Cambridge ; New York : Cambridge University Press, 1999.
Book — 1 online resource (xi, 300 pages) : illustrations. Digital: data file.
1. Introduction: the 1842 Act - passage and position-- Copyright - its nature and history-- Talfourd and his aims-- Conflicting rationales--
2. Petitions and copyright: Petitioning - parliamentary history and background-- Petitions-- forms and formalities-- Petitions-- volume and subjects--
3. Critics in Parliament: The Radical nexus-- Political cross-currents-- Brougham-- Macaulay--
4. Critics in the book trade I: print workers and their allies: Printers-- Master Printers-- Journeymen-- Compositors-- Pressmen-- Machinemen-- The dispute spreads - journeymen 1839-40-- The process of diffusion-- Associated trades-- Bookbinders-- Papermakers-- Other print-related specialisms-- Supporters of cheap print-- Camp followers--
5. Critics in the book trade II: publishing and publishers: the book trade and authors-- Cheap publications: the Society for the Diffusion of Useful Knowledge-- Cheap Publications - the book trade-- Co-operation and organisation-- The campaign against the bills-- Publisher's petitions-- Other means of protest--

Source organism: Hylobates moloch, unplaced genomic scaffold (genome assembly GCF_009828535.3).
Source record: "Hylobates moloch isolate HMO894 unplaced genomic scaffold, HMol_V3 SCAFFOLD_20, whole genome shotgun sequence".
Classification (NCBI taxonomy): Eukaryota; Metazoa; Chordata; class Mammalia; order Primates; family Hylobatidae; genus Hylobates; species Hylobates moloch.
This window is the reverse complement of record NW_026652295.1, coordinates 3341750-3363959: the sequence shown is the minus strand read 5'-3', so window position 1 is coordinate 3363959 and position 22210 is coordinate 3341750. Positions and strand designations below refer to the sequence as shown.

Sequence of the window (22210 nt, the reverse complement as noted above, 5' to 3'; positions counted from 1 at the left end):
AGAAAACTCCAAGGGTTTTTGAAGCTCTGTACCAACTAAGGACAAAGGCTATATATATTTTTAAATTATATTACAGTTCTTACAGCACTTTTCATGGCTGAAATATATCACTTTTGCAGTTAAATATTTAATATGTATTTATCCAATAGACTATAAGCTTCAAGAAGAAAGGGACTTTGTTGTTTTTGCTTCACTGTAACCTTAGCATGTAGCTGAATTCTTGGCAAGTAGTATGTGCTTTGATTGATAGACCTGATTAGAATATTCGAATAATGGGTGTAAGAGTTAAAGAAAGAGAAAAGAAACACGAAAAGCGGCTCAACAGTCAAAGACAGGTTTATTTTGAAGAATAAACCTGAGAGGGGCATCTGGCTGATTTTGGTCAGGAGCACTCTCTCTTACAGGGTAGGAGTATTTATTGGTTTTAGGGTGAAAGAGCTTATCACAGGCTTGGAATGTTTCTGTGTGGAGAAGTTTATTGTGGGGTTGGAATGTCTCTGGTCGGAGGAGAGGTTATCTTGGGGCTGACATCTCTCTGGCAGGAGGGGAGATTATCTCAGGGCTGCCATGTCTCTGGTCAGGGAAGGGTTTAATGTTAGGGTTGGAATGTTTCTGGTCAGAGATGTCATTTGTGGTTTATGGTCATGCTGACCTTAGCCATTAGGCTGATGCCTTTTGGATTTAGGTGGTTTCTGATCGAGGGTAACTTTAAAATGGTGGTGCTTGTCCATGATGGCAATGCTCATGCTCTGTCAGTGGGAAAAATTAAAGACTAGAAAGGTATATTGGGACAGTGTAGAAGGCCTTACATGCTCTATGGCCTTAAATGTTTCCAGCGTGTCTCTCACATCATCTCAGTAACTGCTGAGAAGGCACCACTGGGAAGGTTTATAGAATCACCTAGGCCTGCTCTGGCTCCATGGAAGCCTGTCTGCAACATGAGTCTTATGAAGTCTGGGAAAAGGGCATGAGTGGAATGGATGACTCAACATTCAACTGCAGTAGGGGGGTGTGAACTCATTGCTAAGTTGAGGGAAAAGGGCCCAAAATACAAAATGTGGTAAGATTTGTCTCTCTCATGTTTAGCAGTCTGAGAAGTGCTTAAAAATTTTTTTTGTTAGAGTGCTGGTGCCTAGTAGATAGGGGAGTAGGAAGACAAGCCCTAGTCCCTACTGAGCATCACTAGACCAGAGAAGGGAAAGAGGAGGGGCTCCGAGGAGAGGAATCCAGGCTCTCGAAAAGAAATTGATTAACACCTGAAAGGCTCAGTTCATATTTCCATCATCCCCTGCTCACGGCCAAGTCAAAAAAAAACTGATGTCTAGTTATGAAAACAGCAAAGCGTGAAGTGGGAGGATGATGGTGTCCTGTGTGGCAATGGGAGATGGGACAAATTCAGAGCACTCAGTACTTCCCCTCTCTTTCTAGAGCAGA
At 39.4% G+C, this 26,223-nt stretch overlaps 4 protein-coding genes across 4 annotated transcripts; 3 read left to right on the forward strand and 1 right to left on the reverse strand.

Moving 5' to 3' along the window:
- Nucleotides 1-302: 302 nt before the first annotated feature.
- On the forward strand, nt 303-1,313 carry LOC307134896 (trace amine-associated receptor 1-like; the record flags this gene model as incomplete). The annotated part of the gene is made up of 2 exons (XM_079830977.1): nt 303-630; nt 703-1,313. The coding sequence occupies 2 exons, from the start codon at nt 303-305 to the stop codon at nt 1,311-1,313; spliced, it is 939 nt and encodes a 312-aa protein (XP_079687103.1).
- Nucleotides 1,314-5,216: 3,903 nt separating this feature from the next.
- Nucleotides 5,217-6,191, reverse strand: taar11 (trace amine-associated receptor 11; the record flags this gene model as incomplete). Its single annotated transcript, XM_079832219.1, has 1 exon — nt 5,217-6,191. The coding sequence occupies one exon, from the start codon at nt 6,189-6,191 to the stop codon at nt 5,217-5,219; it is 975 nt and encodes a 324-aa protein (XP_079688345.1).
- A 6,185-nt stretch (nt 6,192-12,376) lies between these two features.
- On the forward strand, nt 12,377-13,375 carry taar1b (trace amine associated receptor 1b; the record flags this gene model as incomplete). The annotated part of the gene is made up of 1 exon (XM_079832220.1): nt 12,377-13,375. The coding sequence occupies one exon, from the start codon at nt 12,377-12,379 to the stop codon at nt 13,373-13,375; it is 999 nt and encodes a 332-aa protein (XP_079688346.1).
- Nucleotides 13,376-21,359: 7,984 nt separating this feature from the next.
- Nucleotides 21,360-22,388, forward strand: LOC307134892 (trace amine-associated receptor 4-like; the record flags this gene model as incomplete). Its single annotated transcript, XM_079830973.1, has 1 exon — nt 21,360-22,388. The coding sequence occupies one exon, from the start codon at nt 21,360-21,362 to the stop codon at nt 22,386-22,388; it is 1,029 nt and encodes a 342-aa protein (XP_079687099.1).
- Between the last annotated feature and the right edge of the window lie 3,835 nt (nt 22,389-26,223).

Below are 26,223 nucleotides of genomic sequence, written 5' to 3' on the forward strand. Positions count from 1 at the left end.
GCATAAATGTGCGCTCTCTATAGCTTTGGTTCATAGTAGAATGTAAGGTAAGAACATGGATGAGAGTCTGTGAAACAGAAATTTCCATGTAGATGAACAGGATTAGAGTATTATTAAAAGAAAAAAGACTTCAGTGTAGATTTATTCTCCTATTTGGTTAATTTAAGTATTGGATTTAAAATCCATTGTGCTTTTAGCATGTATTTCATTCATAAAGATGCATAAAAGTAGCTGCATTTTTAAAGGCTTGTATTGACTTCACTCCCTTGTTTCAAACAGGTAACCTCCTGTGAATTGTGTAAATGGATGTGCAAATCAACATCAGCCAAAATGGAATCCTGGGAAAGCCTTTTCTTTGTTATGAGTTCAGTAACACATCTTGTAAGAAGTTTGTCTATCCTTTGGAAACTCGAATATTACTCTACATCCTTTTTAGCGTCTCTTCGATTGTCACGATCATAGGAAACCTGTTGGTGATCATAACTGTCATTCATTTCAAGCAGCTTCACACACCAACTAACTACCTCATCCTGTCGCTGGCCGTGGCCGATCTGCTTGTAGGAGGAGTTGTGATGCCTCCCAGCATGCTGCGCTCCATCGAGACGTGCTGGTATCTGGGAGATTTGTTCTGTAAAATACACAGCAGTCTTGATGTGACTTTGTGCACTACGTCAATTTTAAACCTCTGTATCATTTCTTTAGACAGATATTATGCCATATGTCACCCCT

6. The campaign in the daily press-- London dailies-- The Times-- The Morning Chronicle-- The Morning Post-- Evening Papers-- The Globe-- The Courier--
7. Authors and the beginnings of authors' organisations: Southey-- Wordsworth: campaign manager-- The making of the case for the bill: petitions in favour-- The argument in the periodicals--
(source: Nielsen Book Data)
Talfourd's first Copyright Bill was presented in 1837, and the public and Parliamentary controversy it provoked is reflected in contemporary pamphlets, correspondence, and hundreds of petitions presented to Parliament, as well as in the changing aims of the bill itself. In addition to the expected debate as to the nature of literary property and the economic effects on the publishing trade, discussion of copyright law raised broader questions; the relative values of literature and science, the importance of public education, the dangers of monopolies, and the nature of public interest. In a period of social, political and technological upheaval, these were incendiary matters. Talfourd audaciously demanded not only a considerable extension of copyright term, but also international protection. This book explores and sets in context the making of the Copyright Act 1842, using it to illuminate enduring issues and difficulties in the legal concept of intellectual property. (source: Nielsen Book Data)